Replacing you, after all, could cost your employer up to three times your current salary -- which makes it unsurprising that Weiss' market research found that 80 percent of CEOs see employee retention as a strategic priority. That fact alone, believes long-time HR consultant Weiss, should spell big things for Keep Retention Scorecard, a Web-based interface to a steadily growing database of detail about what Weiss euphemistically calls EIS (employee initiated separation) -- cases where employees walk out the door of their own volition.
In extensive interviews with HR directors at 30 companies -- ranging from James Hardie and Unilever to Ernst & Young, Minter Ellison, St George Bank and Australian National Credit Union -- Weiss found that most companies have little real understanding of why employees leave.
High EIS rates often indicate endemic problems with retention policies, but HR directors have traditionally lacked the detailed information necessary to develop strategies for fighting brain drain -- or even to understand how their experience ranks within their industry.
Some industries publicise overall turnover rates, but they're not much help if a company is trying to benchmark a specific part of its business. For example, Company A might have lower-than-normal turnover in its sales division but high attrition in its call centre operation, while Company B could have the opposite situation in place. Using broad industry-based measures, both companies might seem to be right on target with their peers, masking their individual areas of weakness.
KEEP's scorecard standardises the combined knowledge gleaned from exit interviews, with the ten most common reasons for EISes paired with demographic information such as leavers' age, gender, and length of service. The system, powered by HR metrics engine InfoHRM, lets subscribers contribute anonymised information about their EISes; in return, they can run queries against regularly updated data, which can be sliced and diced to better understand who is leaving the company and why.
This information, Weiss believes, can help companies better focus efforts to stem the loss of skilled people. "In the past, companies haven't been comparing apples with apples," he explains. "Turnover might be 30 percent, but they couldn't compare that with companies that don't have the same types of internal operations. Instead of lumping organisations into meaningless generalisations, we wanted to help companies dive deep into the statistics to benchmark themselves in more meaningful ways."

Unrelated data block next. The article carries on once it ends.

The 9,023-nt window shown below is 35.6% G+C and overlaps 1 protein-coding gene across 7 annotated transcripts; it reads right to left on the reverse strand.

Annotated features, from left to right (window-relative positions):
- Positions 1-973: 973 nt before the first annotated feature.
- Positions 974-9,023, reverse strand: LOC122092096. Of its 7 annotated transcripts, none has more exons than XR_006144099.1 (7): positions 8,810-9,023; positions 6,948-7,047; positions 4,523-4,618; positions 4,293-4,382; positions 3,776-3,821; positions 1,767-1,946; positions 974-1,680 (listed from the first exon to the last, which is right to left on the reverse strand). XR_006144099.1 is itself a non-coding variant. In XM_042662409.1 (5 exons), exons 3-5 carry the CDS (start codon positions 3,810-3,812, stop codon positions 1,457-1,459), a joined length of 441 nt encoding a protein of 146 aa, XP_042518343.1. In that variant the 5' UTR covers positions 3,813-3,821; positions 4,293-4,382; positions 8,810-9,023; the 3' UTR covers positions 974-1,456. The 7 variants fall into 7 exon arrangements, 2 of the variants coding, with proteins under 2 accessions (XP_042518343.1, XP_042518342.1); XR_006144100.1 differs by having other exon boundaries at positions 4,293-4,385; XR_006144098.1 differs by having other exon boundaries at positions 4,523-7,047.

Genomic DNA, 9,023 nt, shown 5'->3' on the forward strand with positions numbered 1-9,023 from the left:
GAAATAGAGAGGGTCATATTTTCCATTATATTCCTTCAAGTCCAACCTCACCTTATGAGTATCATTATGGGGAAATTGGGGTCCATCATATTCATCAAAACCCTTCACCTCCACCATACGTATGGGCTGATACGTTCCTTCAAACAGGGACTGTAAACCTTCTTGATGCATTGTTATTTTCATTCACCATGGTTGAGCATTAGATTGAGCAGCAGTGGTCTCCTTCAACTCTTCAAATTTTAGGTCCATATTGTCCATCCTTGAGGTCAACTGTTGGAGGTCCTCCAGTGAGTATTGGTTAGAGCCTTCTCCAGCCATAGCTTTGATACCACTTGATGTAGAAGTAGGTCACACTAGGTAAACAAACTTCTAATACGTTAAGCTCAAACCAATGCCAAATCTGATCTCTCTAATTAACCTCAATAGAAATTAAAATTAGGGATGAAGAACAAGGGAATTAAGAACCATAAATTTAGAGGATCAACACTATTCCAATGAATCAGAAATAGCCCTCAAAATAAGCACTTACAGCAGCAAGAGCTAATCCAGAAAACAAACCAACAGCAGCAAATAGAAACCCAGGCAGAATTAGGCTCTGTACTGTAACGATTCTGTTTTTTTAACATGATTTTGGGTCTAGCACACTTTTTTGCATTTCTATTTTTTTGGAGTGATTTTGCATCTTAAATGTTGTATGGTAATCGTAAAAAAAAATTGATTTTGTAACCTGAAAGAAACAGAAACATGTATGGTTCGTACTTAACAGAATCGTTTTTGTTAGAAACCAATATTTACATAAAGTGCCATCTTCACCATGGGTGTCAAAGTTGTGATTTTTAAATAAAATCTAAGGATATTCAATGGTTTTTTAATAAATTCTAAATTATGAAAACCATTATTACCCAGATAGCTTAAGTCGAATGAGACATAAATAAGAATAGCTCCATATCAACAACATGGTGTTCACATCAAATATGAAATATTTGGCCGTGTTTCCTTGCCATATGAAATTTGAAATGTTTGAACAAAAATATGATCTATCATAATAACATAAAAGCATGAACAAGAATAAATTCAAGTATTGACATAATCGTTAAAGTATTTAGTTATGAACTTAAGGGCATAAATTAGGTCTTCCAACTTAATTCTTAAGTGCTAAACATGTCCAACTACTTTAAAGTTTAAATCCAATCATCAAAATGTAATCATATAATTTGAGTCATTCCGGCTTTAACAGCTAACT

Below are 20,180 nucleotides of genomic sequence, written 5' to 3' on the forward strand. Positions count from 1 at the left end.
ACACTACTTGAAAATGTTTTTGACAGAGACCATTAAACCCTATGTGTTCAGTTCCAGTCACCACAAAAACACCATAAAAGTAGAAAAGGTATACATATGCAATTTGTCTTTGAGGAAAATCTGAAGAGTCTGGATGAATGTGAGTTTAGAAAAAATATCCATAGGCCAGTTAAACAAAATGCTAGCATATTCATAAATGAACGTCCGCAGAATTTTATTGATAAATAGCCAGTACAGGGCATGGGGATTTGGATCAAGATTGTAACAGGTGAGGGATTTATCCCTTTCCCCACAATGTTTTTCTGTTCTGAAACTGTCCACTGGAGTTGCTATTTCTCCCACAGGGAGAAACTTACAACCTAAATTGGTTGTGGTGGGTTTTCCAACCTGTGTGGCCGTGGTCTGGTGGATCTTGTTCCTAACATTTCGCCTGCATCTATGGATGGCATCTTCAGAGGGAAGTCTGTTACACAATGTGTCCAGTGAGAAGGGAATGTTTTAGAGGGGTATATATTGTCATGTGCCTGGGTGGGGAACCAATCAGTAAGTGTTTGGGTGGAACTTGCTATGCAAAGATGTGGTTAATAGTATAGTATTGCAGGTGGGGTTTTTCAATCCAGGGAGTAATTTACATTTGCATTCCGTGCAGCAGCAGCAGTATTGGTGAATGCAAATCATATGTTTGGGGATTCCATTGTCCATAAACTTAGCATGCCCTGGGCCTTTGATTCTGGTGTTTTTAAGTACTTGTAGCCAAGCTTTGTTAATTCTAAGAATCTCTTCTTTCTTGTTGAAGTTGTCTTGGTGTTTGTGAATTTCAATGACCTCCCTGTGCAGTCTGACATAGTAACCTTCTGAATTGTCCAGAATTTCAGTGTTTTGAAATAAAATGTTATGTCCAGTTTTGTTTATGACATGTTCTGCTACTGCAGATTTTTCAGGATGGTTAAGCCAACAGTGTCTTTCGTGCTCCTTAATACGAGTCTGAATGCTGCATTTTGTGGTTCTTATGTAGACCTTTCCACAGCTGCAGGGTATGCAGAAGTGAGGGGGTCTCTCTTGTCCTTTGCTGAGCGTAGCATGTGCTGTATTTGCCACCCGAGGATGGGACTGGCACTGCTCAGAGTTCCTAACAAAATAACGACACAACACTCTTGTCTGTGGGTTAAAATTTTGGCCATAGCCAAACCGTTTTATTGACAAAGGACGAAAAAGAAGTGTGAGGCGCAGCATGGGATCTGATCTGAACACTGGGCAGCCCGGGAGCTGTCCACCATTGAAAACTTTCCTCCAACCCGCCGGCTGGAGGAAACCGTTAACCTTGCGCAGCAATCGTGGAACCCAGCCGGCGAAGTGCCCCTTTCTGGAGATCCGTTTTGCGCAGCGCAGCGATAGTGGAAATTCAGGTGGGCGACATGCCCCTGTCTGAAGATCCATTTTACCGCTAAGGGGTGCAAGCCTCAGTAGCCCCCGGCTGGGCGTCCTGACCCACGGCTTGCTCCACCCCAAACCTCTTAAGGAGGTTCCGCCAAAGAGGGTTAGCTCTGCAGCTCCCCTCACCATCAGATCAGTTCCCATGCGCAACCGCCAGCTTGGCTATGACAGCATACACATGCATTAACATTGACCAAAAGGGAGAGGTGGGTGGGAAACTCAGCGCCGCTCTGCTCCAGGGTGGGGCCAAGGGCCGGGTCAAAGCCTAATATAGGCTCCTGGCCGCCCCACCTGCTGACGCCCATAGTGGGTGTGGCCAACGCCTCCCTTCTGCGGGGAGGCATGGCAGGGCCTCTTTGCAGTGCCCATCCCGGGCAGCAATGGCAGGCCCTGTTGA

The scorecard lets companies find out which demographic groups most frequently leave certain kinds of jobs, for example, or whether a disproportionately high rate of female EISes suggests, for example, a lack of family-friendly employment options.
Data is classified by job function and industry, so subscribers can run queries on specific parts of the market. The names of the companies providing queried data are available, but individual elements of the pooled data are not tied to any specific company. This approach lets subscribers choose with whom they are compared, without compromising potentially sensitive HR information.
As a combined online/offline service, KEEP offers a range of consulting services and employee retention programs such as outsourced exit interviews, 'storytelling' techniques for corporate message communication, and alumni management (fully 80 percent of HR managers, Weiss says, see value in outsourcing exit interviews because they feel employees may be more honest with a third party).
Alumni management, a customer relationship management service, reflects what Weiss says is a growing trend for companies to keep in touch with ex-employees throughout their new careers -- potentially reducing the cost of attracting new talent down the road. Combined with the "credible data" offered by the Keep Retention Scorecard, Weiss hopes to convince HR managers that sharing their employees' pain is the best way to minimise it.